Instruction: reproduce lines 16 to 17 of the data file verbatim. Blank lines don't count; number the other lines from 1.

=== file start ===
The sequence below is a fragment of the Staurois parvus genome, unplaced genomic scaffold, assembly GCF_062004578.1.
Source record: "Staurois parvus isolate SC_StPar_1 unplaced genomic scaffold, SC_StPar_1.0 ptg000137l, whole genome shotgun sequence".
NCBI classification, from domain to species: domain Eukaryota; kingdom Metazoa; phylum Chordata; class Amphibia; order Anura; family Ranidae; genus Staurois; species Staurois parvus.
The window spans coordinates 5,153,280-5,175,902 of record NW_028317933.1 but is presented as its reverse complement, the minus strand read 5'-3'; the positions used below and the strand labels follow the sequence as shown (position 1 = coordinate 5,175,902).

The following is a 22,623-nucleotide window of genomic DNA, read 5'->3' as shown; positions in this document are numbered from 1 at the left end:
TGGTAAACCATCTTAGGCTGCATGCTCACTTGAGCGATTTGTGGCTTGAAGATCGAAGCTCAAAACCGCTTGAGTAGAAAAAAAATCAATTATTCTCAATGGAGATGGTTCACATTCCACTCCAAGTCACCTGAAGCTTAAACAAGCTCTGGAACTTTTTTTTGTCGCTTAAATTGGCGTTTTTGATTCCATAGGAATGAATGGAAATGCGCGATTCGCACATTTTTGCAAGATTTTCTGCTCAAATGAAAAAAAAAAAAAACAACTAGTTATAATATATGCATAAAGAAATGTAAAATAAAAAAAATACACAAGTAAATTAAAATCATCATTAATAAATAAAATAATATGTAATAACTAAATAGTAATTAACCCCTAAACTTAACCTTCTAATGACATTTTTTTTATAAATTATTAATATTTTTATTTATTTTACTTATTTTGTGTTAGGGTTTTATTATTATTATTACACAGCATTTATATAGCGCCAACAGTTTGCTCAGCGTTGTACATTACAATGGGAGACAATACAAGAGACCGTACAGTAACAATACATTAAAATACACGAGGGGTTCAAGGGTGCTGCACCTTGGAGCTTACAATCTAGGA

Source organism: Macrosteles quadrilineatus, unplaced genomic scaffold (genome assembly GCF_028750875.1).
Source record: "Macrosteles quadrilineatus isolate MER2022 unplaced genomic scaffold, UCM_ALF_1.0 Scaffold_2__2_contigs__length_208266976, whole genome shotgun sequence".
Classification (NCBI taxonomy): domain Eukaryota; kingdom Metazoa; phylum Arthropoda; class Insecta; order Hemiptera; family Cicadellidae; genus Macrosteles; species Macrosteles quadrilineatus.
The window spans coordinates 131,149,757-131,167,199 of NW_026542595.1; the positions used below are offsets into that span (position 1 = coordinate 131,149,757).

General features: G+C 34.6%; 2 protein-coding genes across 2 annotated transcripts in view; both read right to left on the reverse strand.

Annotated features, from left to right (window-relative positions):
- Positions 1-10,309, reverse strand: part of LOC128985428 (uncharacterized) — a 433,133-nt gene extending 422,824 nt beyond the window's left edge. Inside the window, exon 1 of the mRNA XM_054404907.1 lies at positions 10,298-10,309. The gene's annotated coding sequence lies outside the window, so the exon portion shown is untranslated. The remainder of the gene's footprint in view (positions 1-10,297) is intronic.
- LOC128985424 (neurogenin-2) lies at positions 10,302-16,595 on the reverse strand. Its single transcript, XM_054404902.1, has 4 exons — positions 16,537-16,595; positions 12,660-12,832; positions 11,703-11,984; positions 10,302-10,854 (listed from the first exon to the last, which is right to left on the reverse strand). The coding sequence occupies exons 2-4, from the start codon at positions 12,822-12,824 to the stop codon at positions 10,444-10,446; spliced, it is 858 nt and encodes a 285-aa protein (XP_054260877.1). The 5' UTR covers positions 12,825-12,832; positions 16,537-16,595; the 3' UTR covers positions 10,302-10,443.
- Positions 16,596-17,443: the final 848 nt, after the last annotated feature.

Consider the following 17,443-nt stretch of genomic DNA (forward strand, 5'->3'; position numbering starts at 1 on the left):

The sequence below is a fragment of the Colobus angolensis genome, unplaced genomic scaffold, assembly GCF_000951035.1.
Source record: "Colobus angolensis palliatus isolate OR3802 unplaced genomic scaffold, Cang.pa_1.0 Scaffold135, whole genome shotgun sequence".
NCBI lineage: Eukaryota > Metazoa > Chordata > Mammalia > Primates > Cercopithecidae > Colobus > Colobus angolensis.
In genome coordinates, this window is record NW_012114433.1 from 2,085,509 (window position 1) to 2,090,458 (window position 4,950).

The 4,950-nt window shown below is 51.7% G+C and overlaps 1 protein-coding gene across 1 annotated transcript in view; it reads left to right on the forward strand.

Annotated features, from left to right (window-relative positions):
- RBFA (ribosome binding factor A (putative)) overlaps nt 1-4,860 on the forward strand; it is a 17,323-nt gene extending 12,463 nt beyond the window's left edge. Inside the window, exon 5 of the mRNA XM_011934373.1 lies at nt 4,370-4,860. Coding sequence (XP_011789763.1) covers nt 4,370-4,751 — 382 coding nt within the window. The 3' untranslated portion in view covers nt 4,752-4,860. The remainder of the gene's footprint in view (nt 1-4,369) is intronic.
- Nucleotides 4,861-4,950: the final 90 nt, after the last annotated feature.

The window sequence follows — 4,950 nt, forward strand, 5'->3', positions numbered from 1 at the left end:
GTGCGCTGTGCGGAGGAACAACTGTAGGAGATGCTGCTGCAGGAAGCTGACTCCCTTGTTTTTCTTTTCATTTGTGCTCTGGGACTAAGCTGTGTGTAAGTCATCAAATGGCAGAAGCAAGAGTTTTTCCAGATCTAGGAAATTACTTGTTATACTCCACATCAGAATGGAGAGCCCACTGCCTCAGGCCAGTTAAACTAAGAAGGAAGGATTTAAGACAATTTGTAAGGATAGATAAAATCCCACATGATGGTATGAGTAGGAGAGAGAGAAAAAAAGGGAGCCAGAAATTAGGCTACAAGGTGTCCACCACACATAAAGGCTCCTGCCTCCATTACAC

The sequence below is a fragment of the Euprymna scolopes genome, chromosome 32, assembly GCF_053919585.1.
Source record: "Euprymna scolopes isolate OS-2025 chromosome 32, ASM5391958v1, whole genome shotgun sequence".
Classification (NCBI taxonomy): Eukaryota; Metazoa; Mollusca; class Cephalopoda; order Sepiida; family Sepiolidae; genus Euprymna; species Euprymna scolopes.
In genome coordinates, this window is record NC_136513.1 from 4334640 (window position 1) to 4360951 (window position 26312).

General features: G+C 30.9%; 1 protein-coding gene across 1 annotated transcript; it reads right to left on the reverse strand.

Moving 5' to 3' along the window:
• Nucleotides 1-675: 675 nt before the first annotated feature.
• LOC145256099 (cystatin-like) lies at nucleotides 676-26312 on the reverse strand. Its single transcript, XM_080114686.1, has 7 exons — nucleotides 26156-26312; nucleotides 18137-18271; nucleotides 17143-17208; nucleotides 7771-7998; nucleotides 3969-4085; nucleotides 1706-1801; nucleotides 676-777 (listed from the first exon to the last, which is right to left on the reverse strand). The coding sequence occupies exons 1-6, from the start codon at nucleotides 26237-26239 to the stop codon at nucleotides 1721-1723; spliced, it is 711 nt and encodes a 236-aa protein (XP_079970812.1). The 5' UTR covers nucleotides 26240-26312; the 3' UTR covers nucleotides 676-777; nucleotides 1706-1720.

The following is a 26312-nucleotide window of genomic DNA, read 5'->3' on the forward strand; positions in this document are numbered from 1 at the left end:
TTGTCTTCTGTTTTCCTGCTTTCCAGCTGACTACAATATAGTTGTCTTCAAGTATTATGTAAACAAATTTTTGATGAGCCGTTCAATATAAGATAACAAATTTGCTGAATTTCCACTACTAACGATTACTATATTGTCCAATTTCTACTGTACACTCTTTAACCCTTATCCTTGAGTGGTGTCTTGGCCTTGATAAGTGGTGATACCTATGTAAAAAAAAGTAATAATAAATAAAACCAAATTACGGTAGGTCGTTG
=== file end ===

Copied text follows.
Consider the following 17,443-nt stretch of genomic DNA (forward strand, 5'->3'; position numbering starts at 1 on the left):

The sequence below is a fragment of the Colobus angolensis genome, unplaced genomic scaffold, assembly GCF_000951035.1.